City of Miami Public Works Department, 444 SW 2nd Avenue, 8th Floor, Miami FL 33130, ATTN: Regina L. Hagger. Note: the letter must be post marked by August 16, 2012. Any letter received with a postmark after August 16, 2012 will not be considered. We do allow 2 business days after the posting end date for the mail to be delivered to The City via the Postal Service.

3) Via Telephone: Call Regina Hagger at the City of Miami Public Works Department (305) 416-1749. I will take your protest over the phone. If you receive my voice mail – please leave a clear message with your name, phone number and reason for protest. I will call you back to let you know that your protest has been received.

4) In Person: You may come to the City of Miami Public Works Department. We are located at The Miami Riverside Center - 444 SW 2nd Avenue, 8th Floor, Miami FL 33130. You can ask for me and I will give you a protest form to fill out in person OR you can ask for a Protest Form from the Receptionist at the Public Works Reception Desk. Our business hours are Monday through Friday 8 am – 5 pm.

The Future

Today’s impassioned response to the potential tree destruction highlights a larger issue. As Karja Hansen of the Barrio Workshop explains on her Tumblr blog,

It is really easy to get fired up about sudden small injustices when they pop up. What is harder is the sustained effort, the continual attention. But that is what it takes, especially when you’re moving as fast as we are these days, and we’ve veered off in some important directions as much as we have.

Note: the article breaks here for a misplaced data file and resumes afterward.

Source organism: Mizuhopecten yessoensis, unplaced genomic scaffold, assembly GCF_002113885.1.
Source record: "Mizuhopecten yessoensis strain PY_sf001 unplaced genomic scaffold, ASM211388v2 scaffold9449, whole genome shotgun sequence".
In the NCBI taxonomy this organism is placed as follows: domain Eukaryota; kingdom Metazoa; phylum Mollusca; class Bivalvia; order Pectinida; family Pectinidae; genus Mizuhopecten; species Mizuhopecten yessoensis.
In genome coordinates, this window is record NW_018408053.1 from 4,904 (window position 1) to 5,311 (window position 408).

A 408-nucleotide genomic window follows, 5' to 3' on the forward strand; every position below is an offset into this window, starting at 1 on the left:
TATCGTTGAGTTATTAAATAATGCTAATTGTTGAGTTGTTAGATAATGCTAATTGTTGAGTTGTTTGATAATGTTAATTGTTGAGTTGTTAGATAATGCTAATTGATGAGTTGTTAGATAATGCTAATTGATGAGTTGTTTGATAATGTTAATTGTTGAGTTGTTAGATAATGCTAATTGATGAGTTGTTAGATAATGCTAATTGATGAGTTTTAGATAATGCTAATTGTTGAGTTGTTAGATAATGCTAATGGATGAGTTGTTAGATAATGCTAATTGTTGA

Today’s flash in the pan effort to save 22 Olive Trees along Brickell Bay Dr is of importance and value, but it is simply a symptom of a larger problem: The City’s Tree Ordinance and its general attitude towards trees and landscaping, and the importance of these things in the overall picture.

As the Urban Paradise Guild urges us,

Protesting the removal before it becomes fait acompli is essential.”

In other words, without an over-arching tree ordinance (like Washington D.C’s for example) or Tree Ordinance Committee, today’s Brickell tree kerfuffle is tomorrow’s Coconut Grove battle or Friday’s Belle Meade tiff.

This is an important issue we should work together on in the near future. For the short term, it’s important we win the task and hand defeat this senseless destruction in Brickell.

The City of Miami actually has a plan for this street to create an attractive public space for people along Biscayne Bay. The details are in the planning stages, but tentatively it calls for removing the long row on-street parking, expand the sidewalk, planting shade trees and potentially including a buffered bike lane.

Douglas Thompson, a landscape architect and his wife, Ebru Ozer, a professor of landscape architecture at FIU, created the rendering below as an alternate long-term vision for Brickell Bay Drive. (Read more about the idea on Miami Urbanist - Envisioning Brickell Bay Park)

Final Thought
When a passerby spotted me posting the sign to the tree, she said, ‘Be careful, putting things on trees is illegal.”

I replied, “I’d rather get a ticket for putting something on a tree than having no trees left at all.

Update (8/16/2012 2:10pm)

City of Miami District 2 Commissioner Marc Sarnoff  via Twitter: “The City Manager confirmed this morning that the application to remove the trees on Brickell Bay Dr. has been withdrawn. No tree removal.”